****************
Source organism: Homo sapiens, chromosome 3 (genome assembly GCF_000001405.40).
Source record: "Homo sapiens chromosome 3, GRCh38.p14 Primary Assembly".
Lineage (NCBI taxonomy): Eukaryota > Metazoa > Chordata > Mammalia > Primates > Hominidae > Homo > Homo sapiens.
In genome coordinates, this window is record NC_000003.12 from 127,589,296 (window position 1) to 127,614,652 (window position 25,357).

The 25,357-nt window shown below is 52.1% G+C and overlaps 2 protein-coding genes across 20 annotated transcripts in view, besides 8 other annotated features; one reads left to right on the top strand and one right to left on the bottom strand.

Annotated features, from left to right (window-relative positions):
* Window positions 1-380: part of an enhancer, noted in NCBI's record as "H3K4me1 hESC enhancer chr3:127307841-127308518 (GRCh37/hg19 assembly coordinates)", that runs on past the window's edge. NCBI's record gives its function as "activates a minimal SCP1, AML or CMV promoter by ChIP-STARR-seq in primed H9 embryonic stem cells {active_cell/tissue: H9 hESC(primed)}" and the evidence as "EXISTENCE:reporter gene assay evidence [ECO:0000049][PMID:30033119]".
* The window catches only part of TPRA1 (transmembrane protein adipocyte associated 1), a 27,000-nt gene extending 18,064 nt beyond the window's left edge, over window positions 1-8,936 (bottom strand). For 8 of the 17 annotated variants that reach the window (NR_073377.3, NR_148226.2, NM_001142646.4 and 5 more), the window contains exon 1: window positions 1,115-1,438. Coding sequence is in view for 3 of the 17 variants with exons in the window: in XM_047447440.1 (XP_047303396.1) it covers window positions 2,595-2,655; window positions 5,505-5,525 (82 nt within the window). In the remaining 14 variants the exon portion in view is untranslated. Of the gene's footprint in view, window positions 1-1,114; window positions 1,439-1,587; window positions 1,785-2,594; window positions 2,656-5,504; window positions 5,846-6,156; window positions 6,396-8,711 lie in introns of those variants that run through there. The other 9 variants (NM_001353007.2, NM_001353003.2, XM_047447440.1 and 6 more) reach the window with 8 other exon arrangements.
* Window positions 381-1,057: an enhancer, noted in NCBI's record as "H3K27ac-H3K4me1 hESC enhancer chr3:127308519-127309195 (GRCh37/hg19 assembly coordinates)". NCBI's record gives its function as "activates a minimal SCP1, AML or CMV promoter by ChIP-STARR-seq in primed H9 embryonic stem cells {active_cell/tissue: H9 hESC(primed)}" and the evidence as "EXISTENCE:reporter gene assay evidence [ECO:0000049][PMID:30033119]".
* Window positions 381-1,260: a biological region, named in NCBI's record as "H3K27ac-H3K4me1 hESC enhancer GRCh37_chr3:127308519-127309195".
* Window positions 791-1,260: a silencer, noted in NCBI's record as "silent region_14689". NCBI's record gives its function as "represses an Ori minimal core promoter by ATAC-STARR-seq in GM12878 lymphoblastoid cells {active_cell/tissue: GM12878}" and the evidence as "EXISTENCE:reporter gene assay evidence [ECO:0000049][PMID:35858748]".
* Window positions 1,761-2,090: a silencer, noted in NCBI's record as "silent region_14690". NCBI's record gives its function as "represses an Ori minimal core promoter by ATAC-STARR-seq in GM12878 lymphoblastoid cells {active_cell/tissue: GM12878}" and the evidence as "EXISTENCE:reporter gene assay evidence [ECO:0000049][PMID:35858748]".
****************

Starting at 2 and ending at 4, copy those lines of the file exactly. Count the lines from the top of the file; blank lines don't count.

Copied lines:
Source record: "Homo sapiens chromosome 3, GRCh38.p14 Primary Assembly".
Lineage (NCBI taxonomy): Eukaryota > Metazoa > Chordata > Mammalia > Primates > Hominidae > Homo > Homo sapiens.
In genome coordinates, this window is record NC_000003.12 from 127,589,296 (window position 1) to 127,614,652 (window position 25,357).